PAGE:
have taken up his shadow. I know this seems nonsense, but I cannot help it.
I gazed after him until I saw him no more ; but whether distance hid him, or he disappeared among the heather, I cannot tell.
Could it be that I was dead, I thought, and did not know it ? Was I in what we used to call the world beyond the grave ? and must I wander about seeking my place in it ? How was I to find myself at home ? The raven said I must do something: what could I do here?—And would that make me somebody? for now, alas, I was nobody !
I took the way Mr. Raven had gone, and went slowly after him. Presently I saw a wood of tall slender pine-trees, and turned toward it. The odour of it met me on my way, and I made haste to bury myself in it.
Plunged at length in its twilight glooms, I spied before me something with a shine, standing between two of the stems. It had no colour, but was like the translucent trembling of the hot air that rises, in a radiant summer noon, from the sun-baked ground, vibrant like the smitten chords of a musical instrument. What it was grew no plainer as I went nearer, and when I came close up, I ceased to see it, only the form and colour of the trees beyond seemed strangely uncertain. I would have passed between the stems, but received a slight shock, stumbled, and fell. When I rose, I saw before me the wooden wall of the garret chamber. I turned, and there was the mirror, on whose top the black eagle seemed but that moment to have perched.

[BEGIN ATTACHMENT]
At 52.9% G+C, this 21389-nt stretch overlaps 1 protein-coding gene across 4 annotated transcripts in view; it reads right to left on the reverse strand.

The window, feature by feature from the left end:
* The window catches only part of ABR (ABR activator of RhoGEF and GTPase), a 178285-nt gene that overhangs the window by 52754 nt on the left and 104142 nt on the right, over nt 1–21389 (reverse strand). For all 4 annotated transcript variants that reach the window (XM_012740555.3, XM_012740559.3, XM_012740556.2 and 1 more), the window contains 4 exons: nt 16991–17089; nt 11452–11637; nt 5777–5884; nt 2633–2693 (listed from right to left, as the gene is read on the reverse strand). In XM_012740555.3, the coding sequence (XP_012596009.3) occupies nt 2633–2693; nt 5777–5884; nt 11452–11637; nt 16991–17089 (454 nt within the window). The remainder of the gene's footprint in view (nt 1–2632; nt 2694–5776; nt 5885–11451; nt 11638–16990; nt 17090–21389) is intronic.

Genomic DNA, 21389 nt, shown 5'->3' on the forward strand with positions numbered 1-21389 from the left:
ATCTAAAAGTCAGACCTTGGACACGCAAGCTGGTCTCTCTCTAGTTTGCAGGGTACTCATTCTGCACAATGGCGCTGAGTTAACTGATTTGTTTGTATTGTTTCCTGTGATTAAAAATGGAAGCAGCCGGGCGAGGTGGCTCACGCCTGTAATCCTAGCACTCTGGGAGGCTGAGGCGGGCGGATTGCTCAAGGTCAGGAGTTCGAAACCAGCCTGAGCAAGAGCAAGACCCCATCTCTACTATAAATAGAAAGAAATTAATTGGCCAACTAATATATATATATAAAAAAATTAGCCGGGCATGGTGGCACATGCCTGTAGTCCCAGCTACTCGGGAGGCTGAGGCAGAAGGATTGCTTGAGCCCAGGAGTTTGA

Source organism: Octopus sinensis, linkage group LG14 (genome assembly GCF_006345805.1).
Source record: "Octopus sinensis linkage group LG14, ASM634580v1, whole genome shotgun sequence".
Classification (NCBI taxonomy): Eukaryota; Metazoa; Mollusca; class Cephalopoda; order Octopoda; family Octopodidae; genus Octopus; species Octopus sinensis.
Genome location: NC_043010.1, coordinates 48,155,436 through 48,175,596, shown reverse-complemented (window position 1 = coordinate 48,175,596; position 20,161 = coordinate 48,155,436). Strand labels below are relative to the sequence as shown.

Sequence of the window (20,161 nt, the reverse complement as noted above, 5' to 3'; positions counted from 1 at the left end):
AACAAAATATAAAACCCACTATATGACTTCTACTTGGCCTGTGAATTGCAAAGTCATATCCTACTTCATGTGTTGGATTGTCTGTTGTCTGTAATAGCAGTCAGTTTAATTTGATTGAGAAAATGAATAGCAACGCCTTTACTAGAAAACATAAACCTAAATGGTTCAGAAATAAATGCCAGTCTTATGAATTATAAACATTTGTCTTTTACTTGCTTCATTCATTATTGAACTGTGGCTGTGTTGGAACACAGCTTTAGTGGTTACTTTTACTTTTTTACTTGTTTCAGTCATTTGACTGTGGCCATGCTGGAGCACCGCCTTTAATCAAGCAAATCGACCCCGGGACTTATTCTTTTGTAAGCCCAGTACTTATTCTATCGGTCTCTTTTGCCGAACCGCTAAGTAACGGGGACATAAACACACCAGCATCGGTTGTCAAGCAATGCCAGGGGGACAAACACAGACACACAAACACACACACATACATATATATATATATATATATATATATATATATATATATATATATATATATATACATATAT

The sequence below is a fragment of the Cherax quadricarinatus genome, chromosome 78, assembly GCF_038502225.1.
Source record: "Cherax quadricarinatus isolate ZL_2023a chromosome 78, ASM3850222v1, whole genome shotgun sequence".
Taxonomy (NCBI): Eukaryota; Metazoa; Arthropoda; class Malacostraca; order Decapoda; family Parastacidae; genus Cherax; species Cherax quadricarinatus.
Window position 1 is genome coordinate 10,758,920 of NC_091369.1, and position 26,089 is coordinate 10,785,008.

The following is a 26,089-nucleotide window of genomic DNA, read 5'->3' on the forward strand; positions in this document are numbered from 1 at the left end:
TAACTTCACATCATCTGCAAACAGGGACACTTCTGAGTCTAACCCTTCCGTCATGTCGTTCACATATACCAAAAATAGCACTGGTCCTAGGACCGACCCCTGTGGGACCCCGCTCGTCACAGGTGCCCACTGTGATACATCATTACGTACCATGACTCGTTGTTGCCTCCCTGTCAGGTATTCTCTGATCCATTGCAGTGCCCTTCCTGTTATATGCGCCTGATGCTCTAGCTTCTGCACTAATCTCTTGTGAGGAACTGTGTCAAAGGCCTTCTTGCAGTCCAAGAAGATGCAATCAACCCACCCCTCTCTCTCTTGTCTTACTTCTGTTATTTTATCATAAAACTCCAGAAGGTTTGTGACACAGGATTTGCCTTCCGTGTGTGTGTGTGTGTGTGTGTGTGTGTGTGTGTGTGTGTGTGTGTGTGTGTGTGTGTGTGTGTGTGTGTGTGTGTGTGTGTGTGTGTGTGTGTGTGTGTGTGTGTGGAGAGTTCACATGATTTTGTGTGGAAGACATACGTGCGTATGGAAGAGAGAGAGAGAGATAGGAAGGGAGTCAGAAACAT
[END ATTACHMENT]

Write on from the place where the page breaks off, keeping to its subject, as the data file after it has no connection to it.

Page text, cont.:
Terror seized me, and I fled. Outside the chamber